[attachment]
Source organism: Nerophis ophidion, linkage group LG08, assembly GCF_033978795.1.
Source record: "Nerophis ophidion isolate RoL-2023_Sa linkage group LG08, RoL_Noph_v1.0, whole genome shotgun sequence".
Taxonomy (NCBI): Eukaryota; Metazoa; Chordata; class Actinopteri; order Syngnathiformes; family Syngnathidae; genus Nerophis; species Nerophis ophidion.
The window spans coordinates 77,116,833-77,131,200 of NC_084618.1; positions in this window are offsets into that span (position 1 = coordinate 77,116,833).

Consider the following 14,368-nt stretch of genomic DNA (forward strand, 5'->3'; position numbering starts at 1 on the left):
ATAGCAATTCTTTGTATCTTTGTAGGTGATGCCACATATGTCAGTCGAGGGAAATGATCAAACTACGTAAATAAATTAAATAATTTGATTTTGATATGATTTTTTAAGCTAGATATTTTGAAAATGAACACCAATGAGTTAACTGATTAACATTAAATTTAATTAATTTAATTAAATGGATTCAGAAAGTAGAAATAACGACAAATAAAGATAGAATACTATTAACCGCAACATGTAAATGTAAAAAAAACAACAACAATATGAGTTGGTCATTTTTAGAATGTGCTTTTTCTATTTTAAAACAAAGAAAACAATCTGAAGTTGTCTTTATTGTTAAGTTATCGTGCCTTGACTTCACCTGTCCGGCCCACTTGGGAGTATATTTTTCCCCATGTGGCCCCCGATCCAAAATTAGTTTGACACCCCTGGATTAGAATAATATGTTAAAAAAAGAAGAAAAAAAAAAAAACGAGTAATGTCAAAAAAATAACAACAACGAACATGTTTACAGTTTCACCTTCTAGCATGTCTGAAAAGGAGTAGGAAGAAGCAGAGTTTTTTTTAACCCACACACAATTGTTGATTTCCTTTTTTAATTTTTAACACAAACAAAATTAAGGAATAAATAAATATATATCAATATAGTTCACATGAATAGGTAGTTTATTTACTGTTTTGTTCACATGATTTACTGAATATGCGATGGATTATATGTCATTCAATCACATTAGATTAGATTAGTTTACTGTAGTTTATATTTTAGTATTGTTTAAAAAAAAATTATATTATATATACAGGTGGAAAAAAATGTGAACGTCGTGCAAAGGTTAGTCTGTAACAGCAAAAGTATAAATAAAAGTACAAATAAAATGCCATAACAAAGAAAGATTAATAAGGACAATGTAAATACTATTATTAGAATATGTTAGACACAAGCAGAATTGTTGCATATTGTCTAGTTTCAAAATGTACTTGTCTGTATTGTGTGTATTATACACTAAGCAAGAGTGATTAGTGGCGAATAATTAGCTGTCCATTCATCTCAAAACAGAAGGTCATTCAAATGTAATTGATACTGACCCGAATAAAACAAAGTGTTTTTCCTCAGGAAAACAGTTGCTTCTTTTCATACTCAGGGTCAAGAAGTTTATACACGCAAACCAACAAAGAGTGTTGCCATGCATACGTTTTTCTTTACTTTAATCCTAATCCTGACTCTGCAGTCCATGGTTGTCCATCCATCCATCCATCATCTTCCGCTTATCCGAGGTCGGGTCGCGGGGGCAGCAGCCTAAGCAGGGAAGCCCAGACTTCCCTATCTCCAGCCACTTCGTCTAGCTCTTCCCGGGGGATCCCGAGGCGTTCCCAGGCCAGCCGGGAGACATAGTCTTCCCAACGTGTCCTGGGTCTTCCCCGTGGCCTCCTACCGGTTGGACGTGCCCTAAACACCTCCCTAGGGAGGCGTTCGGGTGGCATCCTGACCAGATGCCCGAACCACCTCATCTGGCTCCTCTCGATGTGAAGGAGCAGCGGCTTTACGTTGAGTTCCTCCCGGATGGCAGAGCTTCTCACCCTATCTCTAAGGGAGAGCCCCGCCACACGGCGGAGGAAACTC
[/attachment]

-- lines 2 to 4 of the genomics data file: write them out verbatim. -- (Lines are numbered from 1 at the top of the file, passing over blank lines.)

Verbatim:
Source record: "Nerophis ophidion isolate RoL-2023_Sa linkage group LG08, RoL_Noph_v1.0, whole genome shotgun sequence".
Taxonomy (NCBI): Eukaryota; Metazoa; Chordata; class Actinopteri; order Syngnathiformes; family Syngnathidae; genus Nerophis; species Nerophis ophidion.
The window spans coordinates 77,116,833-77,131,200 of NC_084618.1; positions in this window are offsets into that span (position 1 = coordinate 77,116,833).